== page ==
French fry spud supply will be tight and fresh potato supplies, not so much.
While french fry processors in Canada may be digging to find potatoes to fill their production needs, those looking for fresh potatoes for their kitchen tables will easily find spuds. Which is all due to the location of where those potatoes are grown.
Across Western Canada, growers have had to battle with prolonged periods of hot and dry weather. While some spuds were able to receive timely irrigation, others weren’t. For table potatoes, a large portion of which are grown in the four eastern provinces who experienced optimal growing conditions.
“Depends on where you are. If you were in Western Canada, from Ontario west, it’s probably looking a lot different than it you are in the far eastern provinces. It’s kind of a reversal of last year at this time,” Kevin MacIsaac, general manager of the United Potato Growers of Canada (UPGC), says in a phone interview.
While MacIsaac expects there will be enough potatoes to fill processing needs, it will require processors to move spuds around the country making supply tight. The crop is looking above average in the east and below average in the west, which may be a problem as the west has increased processing capacity.
“We started out with the intention of a much higher production than what we’re going to receive, because the two provinces that produce a very large percentage of the processing potatoes are Alberta and Manitoba, and at this point, we would say that their yield is off from what we had expected due to the growing conditions,” MacIsaac explains.
On the other hand, the table potato market is looking better than it has in a few years. With most fresh potatoes grown in the east, minus Peak of the Market in Manitoba and British Columbia, there are more potatoes available than there has been for the past few years.
“There will be significant production in Quebec. The other probably anomaly is that in Ontario, for some of the early table varieties. The early crop is generally not as high yielding, but this year was very, very good because of the water availability that they had. So, there was some good crops taken off earlier in the season,” MacIsaac says.
The chip market is looking good, with decent reported yields so far. However, due to hurricanes which have hit the eastern seaboard there is expected to be some unharvested acres with the extra moisture, MacIsaac adds.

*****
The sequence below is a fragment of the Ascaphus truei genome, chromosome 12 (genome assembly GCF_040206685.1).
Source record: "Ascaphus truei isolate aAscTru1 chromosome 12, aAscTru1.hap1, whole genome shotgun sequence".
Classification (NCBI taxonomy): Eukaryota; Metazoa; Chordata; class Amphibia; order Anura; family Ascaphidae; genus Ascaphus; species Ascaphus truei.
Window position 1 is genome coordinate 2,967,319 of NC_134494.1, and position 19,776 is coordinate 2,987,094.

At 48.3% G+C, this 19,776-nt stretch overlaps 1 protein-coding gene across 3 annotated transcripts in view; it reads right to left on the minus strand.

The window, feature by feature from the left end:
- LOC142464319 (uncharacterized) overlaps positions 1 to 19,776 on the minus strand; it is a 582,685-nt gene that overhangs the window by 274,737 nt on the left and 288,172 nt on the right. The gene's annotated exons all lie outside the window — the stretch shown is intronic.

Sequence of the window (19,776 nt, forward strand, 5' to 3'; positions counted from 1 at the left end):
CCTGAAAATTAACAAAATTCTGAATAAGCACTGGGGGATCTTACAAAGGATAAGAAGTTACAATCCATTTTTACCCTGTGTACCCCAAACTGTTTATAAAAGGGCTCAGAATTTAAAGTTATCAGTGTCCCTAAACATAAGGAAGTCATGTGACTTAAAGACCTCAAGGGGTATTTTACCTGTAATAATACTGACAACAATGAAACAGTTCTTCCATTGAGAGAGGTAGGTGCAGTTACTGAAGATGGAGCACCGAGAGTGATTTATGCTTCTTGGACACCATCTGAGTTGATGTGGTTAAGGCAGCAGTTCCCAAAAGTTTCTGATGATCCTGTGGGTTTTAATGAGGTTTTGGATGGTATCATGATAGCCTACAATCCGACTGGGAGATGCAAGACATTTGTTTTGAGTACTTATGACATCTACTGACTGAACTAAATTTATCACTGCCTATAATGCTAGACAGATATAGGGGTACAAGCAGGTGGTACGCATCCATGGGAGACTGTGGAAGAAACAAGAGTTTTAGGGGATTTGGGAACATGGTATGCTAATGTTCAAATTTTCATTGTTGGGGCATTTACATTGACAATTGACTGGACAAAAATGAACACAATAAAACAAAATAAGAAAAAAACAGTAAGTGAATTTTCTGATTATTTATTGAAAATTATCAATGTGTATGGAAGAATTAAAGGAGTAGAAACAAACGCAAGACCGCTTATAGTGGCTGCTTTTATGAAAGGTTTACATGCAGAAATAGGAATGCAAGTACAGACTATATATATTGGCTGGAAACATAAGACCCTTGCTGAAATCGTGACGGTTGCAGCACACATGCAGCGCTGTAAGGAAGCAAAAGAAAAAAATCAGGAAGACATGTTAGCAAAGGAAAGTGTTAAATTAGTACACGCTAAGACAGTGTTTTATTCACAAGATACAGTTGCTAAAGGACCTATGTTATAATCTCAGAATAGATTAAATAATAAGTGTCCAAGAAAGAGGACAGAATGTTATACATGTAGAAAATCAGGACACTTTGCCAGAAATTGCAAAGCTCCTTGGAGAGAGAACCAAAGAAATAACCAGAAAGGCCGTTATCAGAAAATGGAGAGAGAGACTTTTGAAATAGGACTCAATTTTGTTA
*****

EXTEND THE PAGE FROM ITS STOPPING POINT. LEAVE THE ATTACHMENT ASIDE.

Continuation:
The drought in Western Canada is still causing concern though as Alberta is a major supplier of Canadian potato seed. In the central and up into the northern area it isn’t looking as bad, but other parts aren’t looking as good.
“It depends where you were and where you farm was if you’ve got rain shower or not. So probably yields are going to be off from what we’ve needed, or you expected there,” MacIsaac says.
U.S. Supply Situation Concerning
The United States potato crop is variable across the country. In the Columbia Basin, things are aren’t up to the usual standard, while into Idaho and the Midwest, things aren’t the best, with the east coast looking good again. This means supply will be tight for processors.
“I think that it’s going to be very costly for the processors to supplement this crop. And so, they’ll have some tough choices to make as to whether or not it makes better business sense to short a customer or bypass a sales opportunity or to go out and pay the extra for the additional raw product,” Dale Lathim, executive director of the Potato Growers of Washington, Inc., says in a phone interview.
Growers in Idaho usually plant extra acres which they then sell on the free market depending on where supply is needed. Lathim has heard processors are already bidding on potatoes in Idaho at US$1.50 per hundred weight over contract price.
“There’s going to be a premium on size. And so I think that it’s going to be very costly for the processors to supplement this crop,” he says.